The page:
The Magic Words of Flossing

Do you floss?

I’ve found that there seem to be two kinds of people: those who answer that question with an incredulous look and “Of course! Who doesn’t?” and those who get a kind of wistful/guilty look on their face and say “Well…sometimes…” unwilling to admit they’ve had the same box of floss in their medicine cabinet for the last four years.

I have fallen into the latter camp for the vast majority of my life. For whatever reason, flossing wasn’t a habit really enforced by my parents, and there was always a terrified feeling that I was going to slice into my gums somehow. So I avoided flossing.

That, of course, led to the predictable results, and suffice it to say that my dental health is not the best. But this isn’t that story.

Finding the Flossing Habit

There are all kinds of techniques for establishing all kinds of habits, including flossing. One of my favorites was ZenHabits technique of flossing one tooth – just one – for a week. Then doing two. Then adding them, incrementally, so what seemed like a bother just became a matter of rote.

In case you’re wondering, yes, I tried it, and yes, I flossed for a while, and then I fell out of the habit. I changed my morning routine multiple times, I established habits and then let them go and flossing just kind of fell by the wayside.

I realize now why that was. My lack of flossing wasn’t because I felt didn’t have time. Nope, it was much deeper and darker than that.

I didn’t floss because I was apathetic about my own body. It wasn’t I can’t be bothered, it was why bother? The interior dialogue when I opened the cabinet to grab the toothpaste and saw the little box of string went something like this:

You really should floss.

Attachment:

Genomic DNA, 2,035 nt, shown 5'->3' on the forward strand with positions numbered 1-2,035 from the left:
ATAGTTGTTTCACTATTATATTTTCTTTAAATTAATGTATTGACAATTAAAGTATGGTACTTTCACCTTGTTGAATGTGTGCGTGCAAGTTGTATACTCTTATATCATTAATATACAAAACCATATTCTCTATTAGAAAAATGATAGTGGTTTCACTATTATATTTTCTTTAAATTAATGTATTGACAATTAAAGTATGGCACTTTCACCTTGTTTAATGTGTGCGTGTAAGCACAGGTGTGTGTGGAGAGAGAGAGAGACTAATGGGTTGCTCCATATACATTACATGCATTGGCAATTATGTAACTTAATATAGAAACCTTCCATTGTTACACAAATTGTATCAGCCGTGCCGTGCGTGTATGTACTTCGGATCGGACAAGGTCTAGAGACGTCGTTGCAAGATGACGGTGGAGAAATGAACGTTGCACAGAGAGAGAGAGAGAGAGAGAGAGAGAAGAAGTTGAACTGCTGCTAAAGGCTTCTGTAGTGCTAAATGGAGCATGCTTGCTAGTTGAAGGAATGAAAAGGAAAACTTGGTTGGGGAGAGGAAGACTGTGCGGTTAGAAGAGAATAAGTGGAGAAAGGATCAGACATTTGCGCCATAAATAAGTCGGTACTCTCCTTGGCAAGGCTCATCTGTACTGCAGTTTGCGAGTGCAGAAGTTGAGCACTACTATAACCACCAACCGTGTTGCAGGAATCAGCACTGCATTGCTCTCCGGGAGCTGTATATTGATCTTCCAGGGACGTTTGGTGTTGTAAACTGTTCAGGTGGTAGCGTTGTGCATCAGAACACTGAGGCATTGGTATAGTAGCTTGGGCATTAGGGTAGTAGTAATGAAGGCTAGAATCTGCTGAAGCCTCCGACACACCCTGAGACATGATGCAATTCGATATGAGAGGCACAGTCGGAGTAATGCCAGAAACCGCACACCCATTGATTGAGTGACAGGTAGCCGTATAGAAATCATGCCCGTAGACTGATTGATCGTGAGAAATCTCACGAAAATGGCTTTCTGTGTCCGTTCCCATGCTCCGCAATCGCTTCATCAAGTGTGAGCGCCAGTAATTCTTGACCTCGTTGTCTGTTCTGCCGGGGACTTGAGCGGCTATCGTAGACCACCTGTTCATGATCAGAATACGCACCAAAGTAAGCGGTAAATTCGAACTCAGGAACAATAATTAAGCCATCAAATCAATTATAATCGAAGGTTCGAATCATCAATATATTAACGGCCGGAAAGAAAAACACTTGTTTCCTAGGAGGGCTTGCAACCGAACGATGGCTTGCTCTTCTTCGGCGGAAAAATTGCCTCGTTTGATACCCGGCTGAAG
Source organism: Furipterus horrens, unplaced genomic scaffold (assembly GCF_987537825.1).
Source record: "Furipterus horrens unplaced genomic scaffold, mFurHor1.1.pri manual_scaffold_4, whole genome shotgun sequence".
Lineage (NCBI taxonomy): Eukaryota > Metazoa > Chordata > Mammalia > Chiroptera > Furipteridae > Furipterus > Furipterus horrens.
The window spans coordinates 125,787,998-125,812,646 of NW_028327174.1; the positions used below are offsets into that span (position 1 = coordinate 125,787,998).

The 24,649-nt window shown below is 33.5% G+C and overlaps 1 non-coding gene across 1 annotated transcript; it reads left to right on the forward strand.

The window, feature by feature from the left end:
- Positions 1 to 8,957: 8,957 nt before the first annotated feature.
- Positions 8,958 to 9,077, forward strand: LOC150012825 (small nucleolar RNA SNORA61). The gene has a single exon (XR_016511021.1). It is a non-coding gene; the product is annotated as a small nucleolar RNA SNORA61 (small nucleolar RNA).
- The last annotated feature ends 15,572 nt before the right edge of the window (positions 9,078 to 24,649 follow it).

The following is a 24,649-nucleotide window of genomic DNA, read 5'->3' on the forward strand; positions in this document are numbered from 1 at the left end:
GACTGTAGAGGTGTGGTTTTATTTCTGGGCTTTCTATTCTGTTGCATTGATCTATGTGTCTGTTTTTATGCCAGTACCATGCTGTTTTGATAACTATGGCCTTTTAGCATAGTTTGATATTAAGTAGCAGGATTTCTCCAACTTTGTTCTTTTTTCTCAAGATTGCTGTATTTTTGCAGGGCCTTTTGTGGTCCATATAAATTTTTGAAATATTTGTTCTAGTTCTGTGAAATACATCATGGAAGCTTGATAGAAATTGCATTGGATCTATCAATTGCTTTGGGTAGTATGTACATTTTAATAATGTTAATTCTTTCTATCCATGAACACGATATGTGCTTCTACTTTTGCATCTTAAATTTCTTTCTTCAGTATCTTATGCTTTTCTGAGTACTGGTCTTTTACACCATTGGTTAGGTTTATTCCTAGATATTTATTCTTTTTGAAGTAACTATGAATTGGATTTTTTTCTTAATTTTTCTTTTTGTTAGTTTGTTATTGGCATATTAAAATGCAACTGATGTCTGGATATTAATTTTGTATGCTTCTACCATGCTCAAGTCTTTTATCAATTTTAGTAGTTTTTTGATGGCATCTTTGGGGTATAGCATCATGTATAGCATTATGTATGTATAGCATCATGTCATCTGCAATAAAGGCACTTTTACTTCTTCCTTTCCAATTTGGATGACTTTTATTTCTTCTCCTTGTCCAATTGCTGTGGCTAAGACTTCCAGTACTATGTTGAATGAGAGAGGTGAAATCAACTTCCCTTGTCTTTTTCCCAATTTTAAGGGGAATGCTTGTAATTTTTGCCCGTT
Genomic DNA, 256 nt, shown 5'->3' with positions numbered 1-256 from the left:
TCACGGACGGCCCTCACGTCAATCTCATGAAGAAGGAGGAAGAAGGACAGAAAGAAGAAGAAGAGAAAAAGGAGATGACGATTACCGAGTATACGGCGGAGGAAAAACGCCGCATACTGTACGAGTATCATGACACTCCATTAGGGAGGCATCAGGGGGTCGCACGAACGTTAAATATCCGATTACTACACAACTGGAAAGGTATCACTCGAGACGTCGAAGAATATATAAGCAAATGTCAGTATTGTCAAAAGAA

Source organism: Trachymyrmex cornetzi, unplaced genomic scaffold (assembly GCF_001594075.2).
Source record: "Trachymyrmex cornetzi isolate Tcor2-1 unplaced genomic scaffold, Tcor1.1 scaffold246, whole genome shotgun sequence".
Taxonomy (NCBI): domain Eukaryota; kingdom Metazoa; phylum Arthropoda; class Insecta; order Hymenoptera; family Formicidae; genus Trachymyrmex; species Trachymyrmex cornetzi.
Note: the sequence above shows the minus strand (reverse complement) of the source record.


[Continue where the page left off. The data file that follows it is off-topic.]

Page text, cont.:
Yeah, but I’m going to just brush my teeth. I don’t feel like flossing.

You KNOW that flossing is good for you.

Yeah, yeah, but so is brushing my teeth, and I’m going to do that. I’ll floss some other time.

And that would be that.

The roots of where that feeling of apathy came from…well, again, this is not that story. There’s a lot of personal and practical work that has to go into unpacking that particular realization.

No, this is the story of the last month or so, when I have flossed almost every day. In fact, one of the few days I didn’t was because I ran out of the thin string. It has not been difficult; it has not required electrical zappers or post-its all over the bathroom mirror.

Nor can I say that this magical technique is due to years of research and development and testing. Nope, I basically came across this by accident, and much to my surprise (and the delight of my gums) it just works for me.

The Magic Words

I was going through my evening ablutions, and I saw the floss in the medicine cabinet as I reached for the toothpaste, and I went through the standard guilt trip:

You really should floss.

Yeah, but I’m going to just brush my teeth. I don’t feel like flossing.

This time, though, that Better Self came up with something new:

Yeah, but I’m worth it.

That stopped me in my tracks.

I’m worth it.

Suddenly I felt like I was somehow deserving of flossing. Of doing what I can to take care of this meat sack I’ve been given.

I know, it seems like a simple and little thing. But I flossed that night. And the next night, when I saw the floss box, I said it again: I’m worth it. And it was no problem to take the time and the care of my teeth.

Every night it works. I hate to call it an “affirmation”, because those tend to ring hollow, and don’t tend to be connected to an individual action. But because this one is, it reinforces itself: I am worth it, and then I prove it by taking an action that shows that it’s true.

Maybe you already floss regularly – I hope so. I wonder, though, if this particular mantra – or battle cry – might work for others? If there might be something out there that is good for you, but that you don’t let into your life for whatever reason. Maybe changing the motivation from “Eh, it’s just not worth the effort” to “Yes, I am worth this particular effort” will help change that idea?

Or hey, maybe it’s just me.

Give it a try anyway. For science!

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